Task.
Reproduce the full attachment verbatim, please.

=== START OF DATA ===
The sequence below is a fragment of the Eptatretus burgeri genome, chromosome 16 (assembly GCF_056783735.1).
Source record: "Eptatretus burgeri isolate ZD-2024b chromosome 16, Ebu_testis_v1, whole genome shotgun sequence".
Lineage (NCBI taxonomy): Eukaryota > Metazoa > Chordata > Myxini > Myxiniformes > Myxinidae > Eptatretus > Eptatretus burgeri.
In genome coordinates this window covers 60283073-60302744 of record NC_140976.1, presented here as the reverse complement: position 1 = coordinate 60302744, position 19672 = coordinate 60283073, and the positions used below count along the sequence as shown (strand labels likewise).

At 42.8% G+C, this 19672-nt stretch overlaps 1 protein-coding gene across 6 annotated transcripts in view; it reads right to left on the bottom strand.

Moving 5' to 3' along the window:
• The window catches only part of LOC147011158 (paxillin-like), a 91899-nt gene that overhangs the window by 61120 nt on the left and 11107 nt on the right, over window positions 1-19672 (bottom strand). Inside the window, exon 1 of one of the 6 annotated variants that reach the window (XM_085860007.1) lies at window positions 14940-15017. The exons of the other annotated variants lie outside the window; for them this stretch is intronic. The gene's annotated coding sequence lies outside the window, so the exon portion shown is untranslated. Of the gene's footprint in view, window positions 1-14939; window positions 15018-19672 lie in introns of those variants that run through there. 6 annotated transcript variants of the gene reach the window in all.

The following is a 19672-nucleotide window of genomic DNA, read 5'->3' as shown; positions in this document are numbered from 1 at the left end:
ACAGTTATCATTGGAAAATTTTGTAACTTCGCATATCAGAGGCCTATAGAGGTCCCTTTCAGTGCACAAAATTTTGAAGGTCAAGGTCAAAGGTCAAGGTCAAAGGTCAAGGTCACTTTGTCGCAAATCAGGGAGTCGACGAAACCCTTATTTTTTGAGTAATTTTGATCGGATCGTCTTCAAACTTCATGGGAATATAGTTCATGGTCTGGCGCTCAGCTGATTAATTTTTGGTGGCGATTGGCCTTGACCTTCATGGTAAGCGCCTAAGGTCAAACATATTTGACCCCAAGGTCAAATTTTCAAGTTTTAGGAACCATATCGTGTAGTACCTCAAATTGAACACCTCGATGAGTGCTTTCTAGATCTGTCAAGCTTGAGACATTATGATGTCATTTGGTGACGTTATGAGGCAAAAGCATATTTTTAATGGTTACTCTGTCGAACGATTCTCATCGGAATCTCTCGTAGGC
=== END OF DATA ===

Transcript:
The sequence below is a fragment of the Eptatretus burgeri genome, chromosome 16 (assembly GCF_056783735.1).
Source record: "Eptatretus burgeri isolate ZD-2024b chromosome 16, Ebu_testis_v1, whole genome shotgun sequence".
Lineage (NCBI taxonomy): Eukaryota > Metazoa > Chordata > Myxini > Myxiniformes > Myxinidae > Eptatretus > Eptatretus burgeri.
In genome coordinates this window covers 60283073-60302744 of record NC_140976.1, presented here as the reverse complement: position 1 = coordinate 60302744, position 19672 = coordinate 60283073, and the positions used below count along the sequence as shown (strand labels likewise).

At 42.8% G+C, this 19672-nt stretch overlaps 1 protein-coding gene across 6 annotated transcripts in view; it reads right to left on the bottom strand.

Moving 5' to 3' along the window:
• The window catches only part of LOC147011158 (paxillin-like), a 91899-nt gene that overhangs the window by 61120 nt on the left and 11107 nt on the right, over window positions 1-19672 (bottom strand). Inside the window, exon 1 of one of the 6 annotated variants that reach the window (XM_085860007.1) lies at window positions 14940-15017. The exons of the other annotated variants lie outside the window; for them this stretch is intronic. The gene's annotated coding sequence lies outside the window, so the exon portion shown is untranslated. Of the gene's footprint in view, window positions 1-14939; window positions 15018-19672 lie in introns of those variants that run through there. 6 annotated transcript variants of the gene reach the window in all.

The following is a 19672-nucleotide window of genomic DNA, read 5'->3' as shown; positions in this document are numbered from 1 at the left end:
ACAGTTATCATTGGAAAATTTTGTAACTTCGCATATCAGAGGCCTATAGAGGTCCCTTTCAGTGCACAAAATTTTGAAGGTCAAGGTCAAAGGTCAAGGTCAAAGGTCAAGGTCACTTTGTCGCAAATCAGGGAGTCGACGAAACCCTTATTTTTTGAGTAATTTTGATCGGATCGTCTTCAAACTTCATGGGAATATAGTTCATGGTCTGGCGCTCAGCTGATTAATTTTTGGTGGCGATTGGCCTTGACCTTCATGGTAAGCGCCTAAGGTCAAACATATTTGACCCCAAGGTCAAATTTTCAAGTTTTAGGAACCATATCGTGTAGTACCTCAAATTGAACACCTCGATGAGTGCTTTCTAGATCTGTCAAGCTTGAGACATTATGATGTCATTTGGTGACGTTATGAGGCAAAAGCATATTTTTAATGGTTACTCTGTCGAACGATTCTCATCGGAATCTCTCGTAGGC